KING Hussein's bitter criticism of the United States Gulf policy last week reflects Jordanian apprehension over a postwar US-imposed regional order that might exclude Jordan and a settlement for the Palestinian problem, according to well-informed analysts here. ``It was a message that the US cannot impose a new world order, involving a new setup in the region, that will serve American interests at the expense of Arab interests and aspirations,'' says a former Jordanian official, who asks not to be named.
King Hussein's speech accused the US and the coalition forces of deliberately and systematically destroying Iraq. It also expressed increasing Jordanian suspicions, both official and popular, that Washington is ready to write off Jordan once the Gulf war is over.
Analysts and well-placed Jordanian sources say they believe there are people in Washington who entertain the idea of wiping Jordan off the political map. Alternatives favored by some circles in Washington, they say, might be to use the nation as a homeland for the Palestinians or to divide it among Israel, Syria, and Saudi Arabia.
In his Feb. 6 speech, the king accused the coalition forces of planning to divide the ``spoils'' of the war once the current massive confrontation is over.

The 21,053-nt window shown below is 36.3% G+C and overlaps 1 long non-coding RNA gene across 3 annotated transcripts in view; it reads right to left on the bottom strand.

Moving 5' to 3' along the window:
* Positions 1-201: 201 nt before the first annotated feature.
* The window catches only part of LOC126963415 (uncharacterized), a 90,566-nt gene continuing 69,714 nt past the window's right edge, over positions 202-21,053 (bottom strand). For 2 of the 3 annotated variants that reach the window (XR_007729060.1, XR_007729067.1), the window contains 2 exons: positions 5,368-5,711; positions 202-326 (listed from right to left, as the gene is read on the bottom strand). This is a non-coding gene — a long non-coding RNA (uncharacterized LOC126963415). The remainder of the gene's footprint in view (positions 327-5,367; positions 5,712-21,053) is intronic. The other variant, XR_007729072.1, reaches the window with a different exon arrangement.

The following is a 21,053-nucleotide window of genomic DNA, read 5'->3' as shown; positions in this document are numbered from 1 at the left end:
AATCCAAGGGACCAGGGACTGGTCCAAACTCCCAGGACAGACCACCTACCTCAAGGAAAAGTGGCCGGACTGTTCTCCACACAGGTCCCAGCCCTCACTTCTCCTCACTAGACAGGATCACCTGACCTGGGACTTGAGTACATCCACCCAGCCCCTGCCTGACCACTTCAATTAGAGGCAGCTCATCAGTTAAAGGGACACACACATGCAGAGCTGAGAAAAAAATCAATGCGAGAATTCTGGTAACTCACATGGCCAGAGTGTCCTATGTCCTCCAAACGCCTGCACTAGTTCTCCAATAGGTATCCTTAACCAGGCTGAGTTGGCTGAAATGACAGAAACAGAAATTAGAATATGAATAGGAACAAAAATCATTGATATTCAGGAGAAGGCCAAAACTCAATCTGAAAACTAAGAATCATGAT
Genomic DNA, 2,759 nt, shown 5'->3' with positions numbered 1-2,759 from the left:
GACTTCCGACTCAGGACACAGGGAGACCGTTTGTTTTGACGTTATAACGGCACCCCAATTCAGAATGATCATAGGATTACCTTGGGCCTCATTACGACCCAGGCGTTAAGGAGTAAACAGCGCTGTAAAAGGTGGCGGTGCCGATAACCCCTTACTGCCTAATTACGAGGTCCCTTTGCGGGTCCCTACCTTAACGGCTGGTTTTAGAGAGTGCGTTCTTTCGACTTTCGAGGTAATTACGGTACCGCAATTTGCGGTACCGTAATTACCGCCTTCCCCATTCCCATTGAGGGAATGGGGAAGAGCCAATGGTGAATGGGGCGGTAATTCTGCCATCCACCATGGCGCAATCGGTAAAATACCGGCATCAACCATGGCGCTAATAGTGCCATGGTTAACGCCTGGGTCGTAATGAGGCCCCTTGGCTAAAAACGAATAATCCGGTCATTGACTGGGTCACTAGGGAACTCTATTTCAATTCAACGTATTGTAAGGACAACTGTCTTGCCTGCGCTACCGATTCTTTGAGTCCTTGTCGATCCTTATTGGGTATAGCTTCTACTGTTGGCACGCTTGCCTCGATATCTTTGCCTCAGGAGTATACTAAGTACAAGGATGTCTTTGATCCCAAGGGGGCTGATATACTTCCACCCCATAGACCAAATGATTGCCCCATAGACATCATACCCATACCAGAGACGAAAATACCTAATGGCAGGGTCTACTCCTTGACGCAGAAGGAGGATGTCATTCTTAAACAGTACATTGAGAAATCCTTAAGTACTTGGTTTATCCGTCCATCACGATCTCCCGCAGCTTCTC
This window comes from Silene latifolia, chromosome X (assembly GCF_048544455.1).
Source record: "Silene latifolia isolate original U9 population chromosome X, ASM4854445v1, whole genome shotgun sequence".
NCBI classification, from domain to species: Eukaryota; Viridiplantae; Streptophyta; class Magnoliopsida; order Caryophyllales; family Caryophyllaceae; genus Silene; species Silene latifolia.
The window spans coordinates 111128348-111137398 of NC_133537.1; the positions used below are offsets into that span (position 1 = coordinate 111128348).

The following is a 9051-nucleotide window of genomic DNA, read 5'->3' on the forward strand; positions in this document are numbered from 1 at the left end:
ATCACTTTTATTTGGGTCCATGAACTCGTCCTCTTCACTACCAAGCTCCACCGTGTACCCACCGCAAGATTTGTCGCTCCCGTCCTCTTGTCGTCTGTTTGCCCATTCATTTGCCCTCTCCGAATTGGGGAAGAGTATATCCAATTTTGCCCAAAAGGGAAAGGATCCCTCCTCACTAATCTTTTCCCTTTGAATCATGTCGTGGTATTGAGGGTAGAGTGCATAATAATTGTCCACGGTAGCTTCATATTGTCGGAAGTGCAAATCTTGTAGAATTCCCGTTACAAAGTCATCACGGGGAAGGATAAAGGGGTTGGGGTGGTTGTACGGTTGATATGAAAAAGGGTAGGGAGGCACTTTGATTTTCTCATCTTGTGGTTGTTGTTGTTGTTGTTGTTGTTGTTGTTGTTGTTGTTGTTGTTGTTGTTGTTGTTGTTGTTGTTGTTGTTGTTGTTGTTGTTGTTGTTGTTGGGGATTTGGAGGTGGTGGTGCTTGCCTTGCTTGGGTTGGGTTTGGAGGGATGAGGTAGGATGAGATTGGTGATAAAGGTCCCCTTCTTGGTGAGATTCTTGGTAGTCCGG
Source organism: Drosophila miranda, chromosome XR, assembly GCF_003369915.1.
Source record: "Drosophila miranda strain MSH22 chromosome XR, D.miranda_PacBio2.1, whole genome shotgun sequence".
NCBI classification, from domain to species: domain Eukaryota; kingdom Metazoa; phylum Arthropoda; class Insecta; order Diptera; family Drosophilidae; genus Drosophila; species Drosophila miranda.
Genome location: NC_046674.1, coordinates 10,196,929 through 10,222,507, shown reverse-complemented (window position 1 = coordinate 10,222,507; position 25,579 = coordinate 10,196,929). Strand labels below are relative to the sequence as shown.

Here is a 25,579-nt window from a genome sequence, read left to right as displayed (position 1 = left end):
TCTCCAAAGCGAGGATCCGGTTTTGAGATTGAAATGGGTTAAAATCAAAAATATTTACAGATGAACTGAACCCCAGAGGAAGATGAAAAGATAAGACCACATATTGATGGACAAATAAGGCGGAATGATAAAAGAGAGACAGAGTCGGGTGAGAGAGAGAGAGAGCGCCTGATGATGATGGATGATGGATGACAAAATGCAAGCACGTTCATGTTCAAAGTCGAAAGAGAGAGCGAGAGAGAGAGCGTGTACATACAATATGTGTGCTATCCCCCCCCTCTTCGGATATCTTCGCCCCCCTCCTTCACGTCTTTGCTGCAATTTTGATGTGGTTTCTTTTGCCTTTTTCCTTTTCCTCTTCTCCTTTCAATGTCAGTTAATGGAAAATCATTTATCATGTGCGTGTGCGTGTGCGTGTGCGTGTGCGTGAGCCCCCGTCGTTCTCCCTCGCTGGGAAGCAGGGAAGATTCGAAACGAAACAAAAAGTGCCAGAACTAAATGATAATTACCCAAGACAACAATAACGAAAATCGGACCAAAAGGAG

The charges drew an angry reaction from the US administration, which accused Jordan of abandoning its neutrality and moving over to the Iraqi camp.
But Middle East experts in Washington disagree with the Jordanian charge. Although Jordan might suffer in the short term, they say, the country remains crucial to regional stability, from the US viewpoint.
``There is a war mentality of `who is not with us is against us,''' says Helena Cobban of the Brookings Institute in Washington. ``But there are many many people who appreciate Jordan as a buffer and, when they think calmly about the region, they realize that it will be much more chaotic without Jordan.''
IN Jordan, however, there is a growing feeling that US decisionmakers do not take the politics of the region, let alone national aspirations, into consideration.
``They only see American interests when they talk about a new world order,'' says a Jordanian analyst close to the government. ``What they ignore is that there is a discrepancy between preserving the American way of life and the welfare of people in the region.''
Furthermore, Jordanians believe there have always been decisionmakers in Washington who favor the idea of substituting a Palestinian state for Jordan, even when King Hussein was on good terms with the US.
``In 1970 [when the Jordanian Army clashed with the Palestine Liberation Organization], we knew that in the first week of the [civil] war, there were some in Washington who were pressing for writing Jordan off,'' says a former Jordanian official, who held an important post at that time.
Mistrust of US intentions toward Jordan has been intensified by economic pressures from the US and Saudi Arabia - the kingdom's two main financial backers - following King Hussein's refusal to join the US-led anti-Iraqi coalition.
For its part, the US led a naval blockade on Jordan's only port of Aqaba to prevent imports from getting to Iraq. But Jordanian shipping and official sources say the blockade strangled the port - even before the war began Jan. 16 - obstructing the country's trade with the world.